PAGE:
The third chapter shifts the focus from thematic elements to the structure of Young SF novels. Applebaum examines the ways in which computer games have affected the narrative structure of the novels in her corpus. She maps the parameters of her enquiry with references to the ways in which narratologists have tended to treat computer games as natural evolutions of traditional storytelling formats and, at the other extreme, with references to studies by ludologists (who specialise in computer game theory) who claim that the dissimilarities between games and traditional literary narratives are so great that an entirely new vocabulary needs to be developed. Applebaum’s method is to identify four central elements which reveal the influence of consul games on children’s literature: multilinearity, interactivity, blurred or collective authorship and multiple perspectives. Her examples in this chapter are limited to just three novels, which indicates that this format is still very rare. Nevertheless, I cannot help reconsidering the corpus – for although it is extensive, some of the omissions are surprising. I was particularly struck by the lack of reference to works by Diana Wynne Jones, especially since Applebaum accredits Wynne Jones with the term “Young SF” (5). Homeward Bounders and Hexwood both make reference to console games, the former on a more thematic level, but the latter is also structured in accordance with games. Applebaum also omits all references to the DIY adventure books which were popular in the 1980s and made a reappearance in the mid-noughties. Given how many texts she does include, it may seem pedantic to be critical of such absences. Yet her observation that only two texts in her original corpus (i.e. 1%) draw on technological innovations such as console games for their structure suggests a rarity which may not be justified. Her discussion of the four narratological elements is detailed and would be as applicable to Wynne Jones or the series books. Another element to which Applebaum alludes, but does not specifically mention as being inspired by console games is the invitation to multiple readings. As with game playing, each time one reads these novels will be different, for DIY adventure books, even the plot will change on each reading.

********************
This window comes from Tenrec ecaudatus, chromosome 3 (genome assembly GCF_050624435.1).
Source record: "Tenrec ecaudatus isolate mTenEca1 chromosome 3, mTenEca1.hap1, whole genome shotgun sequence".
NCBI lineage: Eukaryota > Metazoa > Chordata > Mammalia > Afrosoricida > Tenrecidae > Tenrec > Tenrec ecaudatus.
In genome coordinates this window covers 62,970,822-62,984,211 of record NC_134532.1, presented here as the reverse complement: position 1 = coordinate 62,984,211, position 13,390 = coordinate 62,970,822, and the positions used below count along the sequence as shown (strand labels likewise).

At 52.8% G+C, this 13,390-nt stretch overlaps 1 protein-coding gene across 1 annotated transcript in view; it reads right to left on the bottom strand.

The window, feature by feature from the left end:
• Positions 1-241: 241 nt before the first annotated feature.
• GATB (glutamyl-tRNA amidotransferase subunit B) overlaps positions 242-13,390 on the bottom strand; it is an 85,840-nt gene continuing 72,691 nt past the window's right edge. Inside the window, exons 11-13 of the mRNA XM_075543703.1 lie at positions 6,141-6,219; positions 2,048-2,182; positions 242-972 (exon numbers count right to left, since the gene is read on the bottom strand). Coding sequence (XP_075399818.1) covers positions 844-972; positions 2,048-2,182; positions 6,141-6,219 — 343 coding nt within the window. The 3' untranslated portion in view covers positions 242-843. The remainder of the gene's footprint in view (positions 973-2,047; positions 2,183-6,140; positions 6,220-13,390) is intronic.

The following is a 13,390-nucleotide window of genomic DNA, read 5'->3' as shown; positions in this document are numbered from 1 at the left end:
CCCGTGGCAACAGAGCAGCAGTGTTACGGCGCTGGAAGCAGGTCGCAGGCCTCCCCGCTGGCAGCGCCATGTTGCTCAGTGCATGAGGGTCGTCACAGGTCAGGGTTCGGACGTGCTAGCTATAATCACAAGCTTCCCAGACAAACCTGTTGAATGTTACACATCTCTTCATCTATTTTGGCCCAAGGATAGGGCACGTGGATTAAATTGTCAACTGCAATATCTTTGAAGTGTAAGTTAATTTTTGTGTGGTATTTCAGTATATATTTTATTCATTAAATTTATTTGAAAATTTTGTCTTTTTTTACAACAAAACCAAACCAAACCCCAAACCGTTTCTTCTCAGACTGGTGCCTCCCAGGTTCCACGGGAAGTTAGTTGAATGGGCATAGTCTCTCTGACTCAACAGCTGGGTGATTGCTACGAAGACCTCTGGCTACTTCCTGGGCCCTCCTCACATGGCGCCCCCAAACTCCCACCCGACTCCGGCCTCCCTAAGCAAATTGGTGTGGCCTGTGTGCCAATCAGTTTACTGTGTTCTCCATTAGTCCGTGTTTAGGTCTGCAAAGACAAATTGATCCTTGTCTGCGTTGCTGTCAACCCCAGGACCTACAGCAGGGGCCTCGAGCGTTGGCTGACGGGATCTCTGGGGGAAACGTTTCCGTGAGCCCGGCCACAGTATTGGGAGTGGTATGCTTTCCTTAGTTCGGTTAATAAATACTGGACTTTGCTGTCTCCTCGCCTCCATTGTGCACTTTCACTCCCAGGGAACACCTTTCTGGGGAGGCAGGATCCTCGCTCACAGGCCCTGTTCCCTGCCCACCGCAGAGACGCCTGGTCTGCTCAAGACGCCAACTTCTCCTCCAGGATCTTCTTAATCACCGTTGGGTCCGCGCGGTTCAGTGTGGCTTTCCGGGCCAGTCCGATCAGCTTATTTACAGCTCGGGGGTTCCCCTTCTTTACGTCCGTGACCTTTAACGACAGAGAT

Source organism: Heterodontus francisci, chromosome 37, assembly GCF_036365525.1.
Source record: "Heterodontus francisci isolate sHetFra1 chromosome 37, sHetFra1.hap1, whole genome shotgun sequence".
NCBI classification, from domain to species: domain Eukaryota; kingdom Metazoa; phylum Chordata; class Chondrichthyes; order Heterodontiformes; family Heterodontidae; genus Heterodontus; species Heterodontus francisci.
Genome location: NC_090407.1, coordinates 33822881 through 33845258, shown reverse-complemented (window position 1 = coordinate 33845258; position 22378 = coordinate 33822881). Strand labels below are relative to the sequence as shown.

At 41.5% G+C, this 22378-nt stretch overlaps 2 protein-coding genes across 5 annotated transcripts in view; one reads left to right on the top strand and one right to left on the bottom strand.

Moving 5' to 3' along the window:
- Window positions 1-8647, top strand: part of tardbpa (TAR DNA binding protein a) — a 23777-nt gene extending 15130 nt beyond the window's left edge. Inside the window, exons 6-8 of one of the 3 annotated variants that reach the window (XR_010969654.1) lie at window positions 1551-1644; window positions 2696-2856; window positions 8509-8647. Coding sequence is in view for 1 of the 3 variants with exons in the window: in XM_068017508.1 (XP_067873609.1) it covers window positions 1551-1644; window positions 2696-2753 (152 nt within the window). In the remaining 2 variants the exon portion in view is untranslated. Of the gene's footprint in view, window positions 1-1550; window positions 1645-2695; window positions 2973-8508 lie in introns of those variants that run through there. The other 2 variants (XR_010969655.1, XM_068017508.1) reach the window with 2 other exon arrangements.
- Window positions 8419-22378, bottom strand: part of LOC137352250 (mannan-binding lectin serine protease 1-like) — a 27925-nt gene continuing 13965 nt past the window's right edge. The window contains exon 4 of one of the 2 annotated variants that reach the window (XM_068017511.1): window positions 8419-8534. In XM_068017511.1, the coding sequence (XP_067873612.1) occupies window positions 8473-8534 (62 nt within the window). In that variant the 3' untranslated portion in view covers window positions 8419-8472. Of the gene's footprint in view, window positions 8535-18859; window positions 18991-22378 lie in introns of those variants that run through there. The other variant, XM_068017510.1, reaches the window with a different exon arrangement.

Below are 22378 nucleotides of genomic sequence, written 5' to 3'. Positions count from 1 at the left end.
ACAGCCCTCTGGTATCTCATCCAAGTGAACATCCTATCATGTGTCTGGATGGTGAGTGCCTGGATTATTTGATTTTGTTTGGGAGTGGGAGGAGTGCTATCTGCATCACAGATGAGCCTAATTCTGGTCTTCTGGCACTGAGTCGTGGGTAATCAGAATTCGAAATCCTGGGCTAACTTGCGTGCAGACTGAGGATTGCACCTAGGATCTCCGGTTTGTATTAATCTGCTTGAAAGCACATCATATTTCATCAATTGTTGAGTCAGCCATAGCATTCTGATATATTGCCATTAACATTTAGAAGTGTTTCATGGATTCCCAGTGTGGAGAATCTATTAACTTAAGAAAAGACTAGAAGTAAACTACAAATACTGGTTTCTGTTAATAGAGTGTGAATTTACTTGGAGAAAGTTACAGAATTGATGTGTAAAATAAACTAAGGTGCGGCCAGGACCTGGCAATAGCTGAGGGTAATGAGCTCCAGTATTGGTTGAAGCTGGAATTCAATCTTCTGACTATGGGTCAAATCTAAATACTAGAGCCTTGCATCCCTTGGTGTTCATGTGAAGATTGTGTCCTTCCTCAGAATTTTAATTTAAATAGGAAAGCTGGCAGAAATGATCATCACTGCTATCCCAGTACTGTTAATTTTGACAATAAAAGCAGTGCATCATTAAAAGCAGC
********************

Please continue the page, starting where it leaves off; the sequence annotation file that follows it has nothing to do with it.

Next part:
The final chapter considers one of the most common tropes in Young SF: the cloned child. Setting her examination of novels containing such characters within the context of debates surrounding the cloning of animals and GMO foods, Applebaum notes that although some novels raise the complexity of the issues behind the debates, they all conclude by rejecting human cloning as a means of developing society.